* Second, I have called a special meeting of the Standing Committee. I am asking for its advice and counsel concerning what next steps need to be taken by my office regarding our clergy and congregations formally affiliated with the American Anglican Council and, implicitly, with its agenda.

* Third, while it may be obvious from the tone of this letter, I want to go on record in saying that I am not, nor have I ever been, a member of the American Anglican Council. Further, I do not endorse, support or condone their plan to methodically create anarchy in the Church.

* Fourth, until the American Anglican Council made explicit what many already thought was their real agenda, I have spoken with respect for the bishops, members of the clergy and lay persons who have found in this organization a place to express their honorable dissent and loyal opposition. It is to you that I address the following:

It is my firm belief that most of you who have associated with the American Anglican Council did so for honorable reasons with no idea that their avowed actual goal is to destroy The Episcopal Church as it currently exists. However, according to their own documents, they seem to advocate whatever means necessary to "innovatively move around, beyond or within the canons" to do so. I know that not everyone associated with the American Anglican Council is of one mind. However, these revelations that have just come to light may help clarify your thinking about their agenda. As such, I hope that you will see this as an opportunity for you and your congregation to rethink and officially disassociate with this organization.

I ask your prayers for our Church, our Diocese and for our clergy and lay leaders who will be asked to help me be faithful in accomplishing this ministry for Christ's witness and love. To that end, I remain

Faithfully yours,

The Rt. Rev. Don E. Johnson
Bishop of West Tennessee
-------------

What Duncan & Co. want is a purified cult. What the rest of us want is a church. I pray people of good faith will persevere at GC 2006.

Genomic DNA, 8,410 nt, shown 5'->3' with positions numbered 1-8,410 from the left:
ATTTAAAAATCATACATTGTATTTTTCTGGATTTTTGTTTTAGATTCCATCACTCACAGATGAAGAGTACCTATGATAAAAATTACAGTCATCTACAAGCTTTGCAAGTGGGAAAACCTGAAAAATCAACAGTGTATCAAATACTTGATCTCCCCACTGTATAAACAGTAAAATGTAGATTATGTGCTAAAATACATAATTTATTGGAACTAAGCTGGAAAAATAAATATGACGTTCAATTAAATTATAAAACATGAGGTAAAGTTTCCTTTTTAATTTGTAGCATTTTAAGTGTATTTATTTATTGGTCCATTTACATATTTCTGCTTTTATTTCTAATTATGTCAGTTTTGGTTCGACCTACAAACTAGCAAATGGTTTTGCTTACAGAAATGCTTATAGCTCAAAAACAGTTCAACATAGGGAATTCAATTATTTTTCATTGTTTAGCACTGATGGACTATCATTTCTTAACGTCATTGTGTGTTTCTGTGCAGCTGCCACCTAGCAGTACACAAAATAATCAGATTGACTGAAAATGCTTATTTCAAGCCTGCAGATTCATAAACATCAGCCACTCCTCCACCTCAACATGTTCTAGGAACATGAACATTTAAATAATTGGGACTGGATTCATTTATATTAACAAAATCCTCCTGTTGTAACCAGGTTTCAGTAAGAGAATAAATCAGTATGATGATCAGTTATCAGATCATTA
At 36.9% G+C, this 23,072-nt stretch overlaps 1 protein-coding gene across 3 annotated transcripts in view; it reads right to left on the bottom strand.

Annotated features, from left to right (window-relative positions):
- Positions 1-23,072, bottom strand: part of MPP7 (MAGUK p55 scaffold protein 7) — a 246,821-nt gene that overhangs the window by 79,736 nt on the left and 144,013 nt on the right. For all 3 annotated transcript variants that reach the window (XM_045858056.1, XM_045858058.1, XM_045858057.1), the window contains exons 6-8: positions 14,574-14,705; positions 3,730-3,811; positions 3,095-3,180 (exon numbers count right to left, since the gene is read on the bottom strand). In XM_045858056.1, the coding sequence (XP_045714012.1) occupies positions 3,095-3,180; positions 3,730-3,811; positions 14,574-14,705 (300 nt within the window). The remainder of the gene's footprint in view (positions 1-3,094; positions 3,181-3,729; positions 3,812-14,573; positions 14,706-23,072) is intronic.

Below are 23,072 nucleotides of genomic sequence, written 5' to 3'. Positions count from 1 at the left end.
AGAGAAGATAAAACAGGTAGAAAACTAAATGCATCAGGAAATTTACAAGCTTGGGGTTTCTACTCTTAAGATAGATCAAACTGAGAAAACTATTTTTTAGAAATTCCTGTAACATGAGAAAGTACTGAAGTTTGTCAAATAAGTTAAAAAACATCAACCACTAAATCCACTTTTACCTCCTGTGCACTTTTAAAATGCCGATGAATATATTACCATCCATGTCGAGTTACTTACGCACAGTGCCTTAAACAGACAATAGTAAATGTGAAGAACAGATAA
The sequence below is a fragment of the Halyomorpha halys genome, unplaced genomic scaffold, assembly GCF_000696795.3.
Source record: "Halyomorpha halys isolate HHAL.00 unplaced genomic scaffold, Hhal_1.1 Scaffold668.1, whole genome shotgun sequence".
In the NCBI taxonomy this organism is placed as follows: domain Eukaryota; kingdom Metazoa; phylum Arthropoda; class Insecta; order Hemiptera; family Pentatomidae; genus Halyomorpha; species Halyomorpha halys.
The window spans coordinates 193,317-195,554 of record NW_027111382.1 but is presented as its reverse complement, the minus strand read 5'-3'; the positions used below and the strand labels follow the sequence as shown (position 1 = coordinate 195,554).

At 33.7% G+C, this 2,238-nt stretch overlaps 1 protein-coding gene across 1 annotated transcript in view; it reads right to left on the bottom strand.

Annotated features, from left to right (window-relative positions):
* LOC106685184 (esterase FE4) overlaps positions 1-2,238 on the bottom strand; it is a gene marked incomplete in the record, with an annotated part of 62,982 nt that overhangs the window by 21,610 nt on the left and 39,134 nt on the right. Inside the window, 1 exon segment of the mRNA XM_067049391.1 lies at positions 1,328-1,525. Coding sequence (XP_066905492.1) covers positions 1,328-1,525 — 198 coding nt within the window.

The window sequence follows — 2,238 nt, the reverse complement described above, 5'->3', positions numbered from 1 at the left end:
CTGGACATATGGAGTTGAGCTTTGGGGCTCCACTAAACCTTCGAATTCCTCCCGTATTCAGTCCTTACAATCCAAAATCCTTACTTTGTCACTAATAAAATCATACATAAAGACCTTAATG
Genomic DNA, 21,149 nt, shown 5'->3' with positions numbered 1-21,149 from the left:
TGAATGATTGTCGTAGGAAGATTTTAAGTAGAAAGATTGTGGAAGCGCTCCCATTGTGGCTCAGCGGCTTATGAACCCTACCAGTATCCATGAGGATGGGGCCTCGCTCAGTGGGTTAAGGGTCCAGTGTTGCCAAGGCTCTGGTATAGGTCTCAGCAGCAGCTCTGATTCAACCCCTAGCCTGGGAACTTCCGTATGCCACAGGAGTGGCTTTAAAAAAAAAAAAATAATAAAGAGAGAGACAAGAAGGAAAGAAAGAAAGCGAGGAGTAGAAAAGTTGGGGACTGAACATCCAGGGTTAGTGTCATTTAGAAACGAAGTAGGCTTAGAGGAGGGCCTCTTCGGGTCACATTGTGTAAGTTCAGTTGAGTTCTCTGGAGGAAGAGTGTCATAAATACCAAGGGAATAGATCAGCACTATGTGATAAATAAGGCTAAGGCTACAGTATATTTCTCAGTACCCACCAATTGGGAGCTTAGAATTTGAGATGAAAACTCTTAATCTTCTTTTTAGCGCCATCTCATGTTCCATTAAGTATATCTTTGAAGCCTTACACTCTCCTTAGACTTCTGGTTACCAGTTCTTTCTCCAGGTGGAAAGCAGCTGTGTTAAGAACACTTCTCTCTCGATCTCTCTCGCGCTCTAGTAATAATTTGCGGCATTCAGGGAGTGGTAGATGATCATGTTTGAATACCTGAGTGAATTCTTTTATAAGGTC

Posted by: pete on Tuesday, 21 March 2006 at 11:54am GMT

Dear Pete

What Windsor points towards is that, to remain in communion, ECUSA has to respect Anglican teaching and the mind of the Communion. The Anglican church is a part of the apostolic catholic church, which means that it follows the teachings of Christ and the Apostles - not just that its Bishops trace their consecration back to St Peter. The ECUSA heirachy has in the main been drifting away from this for a long time, and increasingly marginalizing and ejecting dissenters. It is hardly surprising if faithful Anglican Christians have organized themselves to highlight these misdeeds and to try to bring about change, or a new ECUSA!

If old ECUSA doesn't want to be part of the holy catholic and apostolic church, but just some new age religious self-discovery club, it should be honest enough to say so plainly at GC2006, and to let dissenting parishes and dioceses form a new ECUSA and rejoin the communion.

Posted by: Dave on Sunday, 26 March 2006 at 2:17am BST

"Third, GC 2006 should condemn the AAC and Network for working to undermine ECUSA with garbage like the Chapman Memo, etc. Bp. Johnson of West TN hit it right on the mark: The leadership of the AAC/Network has sold people of good faith and intention a bill of goods."

I can personally attest to this statement. My priest enrolled my parish (of 38 years) into membership with the ACC and the Network without telling anyone but a chosen few. I just saw the junior warden who asked why he hasn't seen me in church. I told him I go to another church. I also told the JW that there are about 12 people from his (my former) church that have left do to this blind affiliation with ACC/Network. His surprise told me that the rector hasn't told the poor souls staying behind that people have been leaving over this joining of the ACC/Network(and they have lost a few more to other denominations).

Posted by: Bob in Penn on Wednesday, 29 March 2006 at 3:40pm BST